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Forests for Humanity
Forests for Humanity
Since 1997, the Minnesota Society of American Foresters (MN SAF) and
have partnered with land owners harvesting timber, loggers and forest products manufacturers in the Forests for Humanity program. Forests for Humanity incorporates donated wood products into Minnesota’s Habitat homes and raises awareness of the importance for sustainable management, including timber harvest as a valuable tool, to maintain healthy forest ecosystems while providing for the needs of people from this most renewable of resources.
The mission of Forests for Humanity is to promote public understanding of the value of sustainable forest management to maintain high quality, diverse forest ecosystems while providing for human needs. It puts the concept of “think globally, act locally” into realistic, meaningful terms people can appreciate and participate in directly.
Forests for Humanity is a partnership between sustainable forest management and meeting people’s needs
Forests for Humanity (FFH) was created by SAF in 1997 to reflect the mission of the 100+ year old organization. Since then, donations of cash and products generated for Habitat for Humanity have likely exceeded $200,000 since 1997, and MN SAF members have contributed many, many volunteer hours building Habitat homes, setting up and coordinating timber harvests, and delivering locally manufactured products derived from donated timber. In addition to that estimate, Minnesota SAF has raised $30,000 for Log-a-Load for Kids.
An SAF member soliciting a landowner donation starts the ball rolling for FFH. Additional donations can be made by the logger (for harvesting the timber); the trucker (or logger) for hauling it to the mill; and the mill (for processing the timber into 2 x 4s or OSB or millwork for cabinets). Every donated product or service increases the total end-value of the contribution to Habitat for Humanity. The multiplying effect can mean that a landowner donation of one truckload of logs worth $500 (about 10 cords) might supply enough 2 x 4s or OSB for two or more homes—with an end-value of up to $2,500.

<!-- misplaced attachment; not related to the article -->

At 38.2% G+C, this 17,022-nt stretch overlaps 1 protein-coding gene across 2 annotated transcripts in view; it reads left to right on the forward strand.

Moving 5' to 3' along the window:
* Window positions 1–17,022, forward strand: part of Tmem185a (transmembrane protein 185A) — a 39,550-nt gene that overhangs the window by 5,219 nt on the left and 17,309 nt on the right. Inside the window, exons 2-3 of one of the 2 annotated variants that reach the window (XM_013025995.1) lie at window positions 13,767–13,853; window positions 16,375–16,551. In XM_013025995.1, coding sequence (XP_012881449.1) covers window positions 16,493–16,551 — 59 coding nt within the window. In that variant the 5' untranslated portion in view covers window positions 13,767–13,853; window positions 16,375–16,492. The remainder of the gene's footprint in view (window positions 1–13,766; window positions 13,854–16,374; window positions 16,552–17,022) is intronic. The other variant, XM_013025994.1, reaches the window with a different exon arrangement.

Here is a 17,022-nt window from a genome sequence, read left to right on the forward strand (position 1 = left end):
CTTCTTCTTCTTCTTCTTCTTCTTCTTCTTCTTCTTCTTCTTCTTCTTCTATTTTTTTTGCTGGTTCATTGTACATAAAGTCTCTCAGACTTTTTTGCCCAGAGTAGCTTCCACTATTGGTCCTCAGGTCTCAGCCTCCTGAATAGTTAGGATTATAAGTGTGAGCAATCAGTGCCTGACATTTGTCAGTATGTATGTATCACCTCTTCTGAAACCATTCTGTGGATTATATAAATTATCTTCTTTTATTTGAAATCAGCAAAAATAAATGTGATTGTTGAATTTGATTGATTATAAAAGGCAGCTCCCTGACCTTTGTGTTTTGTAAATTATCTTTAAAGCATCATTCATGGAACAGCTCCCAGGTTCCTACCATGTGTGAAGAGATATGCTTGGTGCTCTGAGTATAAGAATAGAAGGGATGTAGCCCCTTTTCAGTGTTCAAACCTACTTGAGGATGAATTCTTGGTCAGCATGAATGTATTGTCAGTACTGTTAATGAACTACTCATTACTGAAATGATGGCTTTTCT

Habitat homeowners “complete the cycle.” Another unique aspect of the FFH program is that it demonstrates, in a very real manner, the renewable life cycle of forests. Mature trees are harvested, and the timber is used to build homes. To complete the cycle, Habitat homeowners can use some of the “sweat equity” they must expend to “earn” the keys to their new home (about 200 hours per adult) to plant trees or participate in other forest management activities.
“Teachable moments:” There is another side benefit to the FFH program. It provides foresters and landowners with countless “teachable moments” that can help to put a face on important messages related to forest management. FFH has been able to mentor forestry students by having them actively work with working professionals on actual timber harvests. Newspaper, radio and TV coverage of FFH projects and SAF member presentations at meeting and HFH events have provided many opportunities to capture the public’s attention, increase public awareness, and even correct some misperceptions about forestry.
We depend on countless wood products for our everyday lives—and wood products come from harvesting trees. We depend on trees, we harvest trees to fulfill basic needs, and then we plant new trees. With sustainable forest management, the cycle goes on and on. Furthermore, if we don’t meet our need for wood products here in the United States, we end up exporting our demand to other countries less able to protect the environment. That’s why FFH emphasizes the need to ‘think globally, act locally."
The mission of Forests for Humanity is, in part, to “put the concept of ‘think globally, act locally’ into realistic, meaningful terms that people can appreciate and participate in directly. The enthusiastic generosity and growing participation of many individuals and organizations in FFH programs reinforces that vision, while also building stronger public awareness of the value of effectively managing our renewable forest resources to meet the needs of people today—and for many generations to come.
Want to help? For more information about the Forests for Humanity program, upcoming FFH events, or how you can make a donation, contact Rick Dahlman, chair, Forests for Humanity program, Minnesota SAF at 763-441-1253 or